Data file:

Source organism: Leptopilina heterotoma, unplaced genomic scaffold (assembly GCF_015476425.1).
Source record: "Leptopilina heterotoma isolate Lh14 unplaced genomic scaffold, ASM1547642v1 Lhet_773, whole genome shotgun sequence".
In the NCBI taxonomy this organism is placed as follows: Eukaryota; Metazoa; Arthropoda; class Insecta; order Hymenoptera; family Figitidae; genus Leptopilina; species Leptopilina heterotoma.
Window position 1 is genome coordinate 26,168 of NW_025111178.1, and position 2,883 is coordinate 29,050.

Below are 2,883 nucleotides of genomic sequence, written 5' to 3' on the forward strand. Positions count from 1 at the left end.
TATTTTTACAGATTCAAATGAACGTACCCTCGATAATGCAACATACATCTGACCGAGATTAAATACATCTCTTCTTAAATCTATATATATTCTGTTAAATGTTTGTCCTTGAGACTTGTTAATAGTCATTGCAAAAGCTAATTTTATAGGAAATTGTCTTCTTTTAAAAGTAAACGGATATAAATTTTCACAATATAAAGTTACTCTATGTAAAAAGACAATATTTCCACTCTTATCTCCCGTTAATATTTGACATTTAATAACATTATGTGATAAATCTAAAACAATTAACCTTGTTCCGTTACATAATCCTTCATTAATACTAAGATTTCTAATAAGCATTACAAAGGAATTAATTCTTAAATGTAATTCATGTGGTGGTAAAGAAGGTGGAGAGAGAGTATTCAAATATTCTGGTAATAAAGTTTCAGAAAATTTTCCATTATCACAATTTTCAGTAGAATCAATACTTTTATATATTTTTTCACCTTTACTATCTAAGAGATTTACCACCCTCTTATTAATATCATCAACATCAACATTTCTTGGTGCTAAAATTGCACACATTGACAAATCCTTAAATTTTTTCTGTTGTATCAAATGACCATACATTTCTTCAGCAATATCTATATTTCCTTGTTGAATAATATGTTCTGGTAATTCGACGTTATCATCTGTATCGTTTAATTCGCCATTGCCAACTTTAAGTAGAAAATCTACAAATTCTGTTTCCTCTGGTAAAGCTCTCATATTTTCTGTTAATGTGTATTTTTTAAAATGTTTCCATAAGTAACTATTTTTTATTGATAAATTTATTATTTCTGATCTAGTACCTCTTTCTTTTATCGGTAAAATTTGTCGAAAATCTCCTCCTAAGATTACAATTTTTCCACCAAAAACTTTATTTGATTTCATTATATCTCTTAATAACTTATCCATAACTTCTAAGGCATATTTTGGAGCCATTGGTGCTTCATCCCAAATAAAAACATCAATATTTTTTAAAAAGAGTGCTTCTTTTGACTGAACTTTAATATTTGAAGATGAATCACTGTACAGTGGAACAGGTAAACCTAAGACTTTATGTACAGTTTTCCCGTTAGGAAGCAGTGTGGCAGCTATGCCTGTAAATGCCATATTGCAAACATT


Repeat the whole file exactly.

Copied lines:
Source organism: Leptopilina heterotoma, unplaced genomic scaffold (assembly GCF_015476425.1).
Source record: "Leptopilina heterotoma isolate Lh14 unplaced genomic scaffold, ASM1547642v1 Lhet_773, whole genome shotgun sequence".
In the NCBI taxonomy this organism is placed as follows: Eukaryota; Metazoa; Arthropoda; class Insecta; order Hymenoptera; family Figitidae; genus Leptopilina; species Leptopilina heterotoma.
Window position 1 is genome coordinate 26,168 of NW_025111178.1, and position 2,883 is coordinate 29,050.

Below are 2,883 nucleotides of genomic sequence, written 5' to 3' on the forward strand. Positions count from 1 at the left end.
TATTTTTACAGATTCAAATGAACGTACCCTCGATAATGCAACATACATCTGACCGAGATTAAATACATCTCTTCTTAAATCTATATATATTCTGTTAAATGTTTGTCCTTGAGACTTGTTAATAGTCATTGCAAAAGCTAATTTTATAGGAAATTGTCTTCTTTTAAAAGTAAACGGATATAAATTTTCACAATATAAAGTTACTCTATGTAAAAAGACAATATTTCCACTCTTATCTCCCGTTAATATTTGACATTTAATAACATTATGTGATAAATCTAAAACAATTAACCTTGTTCCGTTACATAATCCTTCATTAATACTAAGATTTCTAATAAGCATTACAAAGGAATTAATTCTTAAATGTAATTCATGTGGTGGTAAAGAAGGTGGAGAGAGAGTATTCAAATATTCTGGTAATAAAGTTTCAGAAAATTTTCCATTATCACAATTTTCAGTAGAATCAATACTTTTATATATTTTTTCACCTTTACTATCTAAGAGATTTACCACCCTCTTATTAATATCATCAACATCAACATTTCTTGGTGCTAAAATTGCACACATTGACAAATCCTTAAATTTTTTCTGTTGTATCAAATGACCATACATTTCTTCAGCAATATCTATATTTCCTTGTTGAATAATATGTTCTGGTAATTCGACGTTATCATCTGTATCGTTTAATTCGCCATTGCCAACTTTAAGTAGAAAATCTACAAATTCTGTTTCCTCTGGTAAAGCTCTCATATTTTCTGTTAATGTGTATTTTTTAAAATGTTTCCATAAGTAACTATTTTTTATTGATAAATTTATTATTTCTGATCTAGTACCTCTTTCTTTTATCGGTAAAATTTGTCGAAAATCTCCTCCTAAGATTACAATTTTTCCACCAAAAACTTTATTTGATTTCATTATATCTCTTAATAACTTATCCATAACTTCTAAGGCATATTTTGGAGCCATTGGTGCTTCATCCCAAATAAAAACATCAATATTTTTTAAAAAGAGTGCTTCTTTTGACTGAACTTTAATATTTGAAGATGAATCACTGTACAGTGGAACAGGTAAACCTAAGACTTTATGTACAGTTTTCCCGTTAGGAAGCAGTGTGGCAGCTATGCCTGTAAATGCCATATTGCAAACATT